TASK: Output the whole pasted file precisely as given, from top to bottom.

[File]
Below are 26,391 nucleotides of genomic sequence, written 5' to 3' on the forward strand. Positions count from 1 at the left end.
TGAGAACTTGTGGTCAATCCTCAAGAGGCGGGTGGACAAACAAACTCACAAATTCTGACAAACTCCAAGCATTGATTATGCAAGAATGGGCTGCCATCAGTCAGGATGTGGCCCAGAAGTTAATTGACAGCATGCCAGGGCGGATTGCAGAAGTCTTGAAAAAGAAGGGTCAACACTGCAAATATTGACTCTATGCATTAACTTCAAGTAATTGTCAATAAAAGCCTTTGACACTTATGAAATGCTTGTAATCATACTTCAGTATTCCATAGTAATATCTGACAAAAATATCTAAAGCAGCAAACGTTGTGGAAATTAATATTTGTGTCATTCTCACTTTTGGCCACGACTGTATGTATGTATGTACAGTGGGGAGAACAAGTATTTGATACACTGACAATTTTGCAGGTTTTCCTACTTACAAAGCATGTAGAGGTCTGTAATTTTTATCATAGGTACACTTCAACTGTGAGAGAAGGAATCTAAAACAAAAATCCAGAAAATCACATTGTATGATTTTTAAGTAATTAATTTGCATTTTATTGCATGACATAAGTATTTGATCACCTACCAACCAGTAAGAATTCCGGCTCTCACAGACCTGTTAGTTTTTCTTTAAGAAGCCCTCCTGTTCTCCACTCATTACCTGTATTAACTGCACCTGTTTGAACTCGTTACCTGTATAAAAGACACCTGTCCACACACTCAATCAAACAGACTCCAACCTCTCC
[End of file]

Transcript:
Below are 26,391 nucleotides of genomic sequence, written 5' to 3' on the forward strand. Positions count from 1 at the left end.
TGAGAACTTGTGGTCAATCCTCAAGAGGCGGGTGGACAAACAAACTCACAAATTCTGACAAACTCCAAGCATTGATTATGCAAGAATGGGCTGCCATCAGTCAGGATGTGGCCCAGAAGTTAATTGACAGCATGCCAGGGCGGATTGCAGAAGTCTTGAAAAAGAAGGGTCAACACTGCAAATATTGACTCTATGCATTAACTTCAAGTAATTGTCAATAAAAGCCTTTGACACTTATGAAATGCTTGTAATCATACTTCAGTATTCCATAGTAATATCTGACAAAAATATCTAAAGCAGCAAACGTTGTGGAAATTAATATTTGTGTCATTCTCACTTTTGGCCACGACTGTATGTATGTATGTACAGTGGGGAGAACAAGTATTTGATACACTGACAATTTTGCAGGTTTTCCTACTTACAAAGCATGTAGAGGTCTGTAATTTTTATCATAGGTACACTTCAACTGTGAGAGAAGGAATCTAAAACAAAAATCCAGAAAATCACATTGTATGATTTTTAAGTAATTAATTTGCATTTTATTGCATGACATAAGTATTTGATCACCTACCAACCAGTAAGAATTCCGGCTCTCACAGACCTGTTAGTTTTTCTTTAAGAAGCCCTCCTGTTCTCCACTCATTACCTGTATTAACTGCACCTGTTTGAACTCGTTACCTGTATAAAAGACACCTGTCCACACACTCAATCAAACAGACTCCAACCTCTCC